OK, I guess, but what about his claim that Ron Paul wants to erode our social values through destroying traditional marriage and legalizing heroin. Wrong again.  What Ron Paul has consistently advocated is taking power away from politicians and bureaucrats in the nation’s capital and returning this power to the states.  Just because we want the federal government to do one thing or another, doesn’t that desire allow us to circumvent the Constitution?  After all, are we not a nation of laws?

Let’s look at the question in another light.  To use Virginia as an example, who has defended our Judeo-Christian values better, D.C. or Richmond?  Which has produced greater restrictions on abortion?  Which has enshrined the traditional definition of marriage in its constitution?  Under federalism, conservative states, like Virginia, can offer their citizens a more upright society, while more liberal states, like Nevada or Vermont, provide outlets for sins of the flesh.  Is your state too liberal or conservative?  The proper remedy is to lobby your elected officials in your state capitol or move to a state more suited to your point of view rather than ram your social values, or lack thereof, down the throats of every citizen of the U.S. of A.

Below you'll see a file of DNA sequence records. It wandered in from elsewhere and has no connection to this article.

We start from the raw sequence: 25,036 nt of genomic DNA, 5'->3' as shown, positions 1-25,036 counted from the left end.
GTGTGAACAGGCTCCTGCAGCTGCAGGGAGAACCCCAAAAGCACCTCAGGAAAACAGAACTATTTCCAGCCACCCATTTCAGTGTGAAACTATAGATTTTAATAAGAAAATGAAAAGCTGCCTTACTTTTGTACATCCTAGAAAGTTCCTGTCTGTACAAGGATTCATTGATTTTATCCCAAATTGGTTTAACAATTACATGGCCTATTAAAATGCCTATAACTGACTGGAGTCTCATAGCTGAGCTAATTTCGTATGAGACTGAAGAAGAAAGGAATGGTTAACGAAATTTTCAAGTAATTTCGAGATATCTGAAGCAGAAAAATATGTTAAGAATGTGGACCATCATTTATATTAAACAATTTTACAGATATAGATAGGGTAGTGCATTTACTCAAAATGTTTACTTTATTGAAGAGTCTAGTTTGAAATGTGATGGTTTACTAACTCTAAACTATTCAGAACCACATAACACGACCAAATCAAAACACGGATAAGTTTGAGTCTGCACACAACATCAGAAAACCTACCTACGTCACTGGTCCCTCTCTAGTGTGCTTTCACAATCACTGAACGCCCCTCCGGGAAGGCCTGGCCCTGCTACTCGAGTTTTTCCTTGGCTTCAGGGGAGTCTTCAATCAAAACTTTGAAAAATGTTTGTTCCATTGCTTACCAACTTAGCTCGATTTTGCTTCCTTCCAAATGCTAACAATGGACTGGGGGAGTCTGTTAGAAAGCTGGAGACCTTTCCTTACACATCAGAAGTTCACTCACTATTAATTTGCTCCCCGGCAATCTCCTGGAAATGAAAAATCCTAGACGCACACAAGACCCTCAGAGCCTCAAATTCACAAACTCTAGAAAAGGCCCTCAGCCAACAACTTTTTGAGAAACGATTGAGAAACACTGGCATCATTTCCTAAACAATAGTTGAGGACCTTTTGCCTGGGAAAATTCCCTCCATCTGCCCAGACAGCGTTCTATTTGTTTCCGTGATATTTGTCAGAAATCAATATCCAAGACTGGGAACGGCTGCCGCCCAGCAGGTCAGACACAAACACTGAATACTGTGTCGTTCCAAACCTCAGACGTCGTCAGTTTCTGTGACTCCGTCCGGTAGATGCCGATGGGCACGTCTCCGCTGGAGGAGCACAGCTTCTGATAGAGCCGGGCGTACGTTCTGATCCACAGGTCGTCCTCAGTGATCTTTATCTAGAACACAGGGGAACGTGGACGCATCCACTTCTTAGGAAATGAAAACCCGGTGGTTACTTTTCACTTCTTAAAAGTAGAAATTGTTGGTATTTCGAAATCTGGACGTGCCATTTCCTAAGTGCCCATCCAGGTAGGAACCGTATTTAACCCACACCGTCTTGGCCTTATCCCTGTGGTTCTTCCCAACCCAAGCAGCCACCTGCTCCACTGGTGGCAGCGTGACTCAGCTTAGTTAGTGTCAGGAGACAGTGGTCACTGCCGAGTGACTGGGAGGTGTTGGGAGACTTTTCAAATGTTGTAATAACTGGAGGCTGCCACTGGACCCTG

Those points aside, Malagisi then goes on to discuss the three most recent Republican nominees for President as “proper Republicans”.  But were they?  I maintain that Bob Dole and John McCain lost, not because they weren’t Republican enough (whatever that supposedly means), but because they could not appeal to all three kinds of Republicans.  Specifically, they were neither conservative nor libertarian enough.  As Malagisi points out, one of the reasons Bush won was that he advocated “a non-nation building approach”, an idea that resonated with most Republicans, like Paul and Johnson, who were weary of the multitude of Clintonesque adventures.  Then again, we saw how long Bush held true to these ideals.

Both Paul and Johnson are a welcome change to the current Republican politicians as usual who advocate a blend of fiscal irresponsibility, moral pandering absent any real commitment for meaningful legislation, wars without end, and the shredding of our Constitution.  Now, I will admit that Johnson is too libertarian for my tastes, after all, I am a social conservative.  However, with the recent debate as a guide, I would support him over Rick Santorum.  Although Santorum and I agree on many social issues, his statements in the debate lead me to fear that he would support an agenda more akin to fascism than liberty.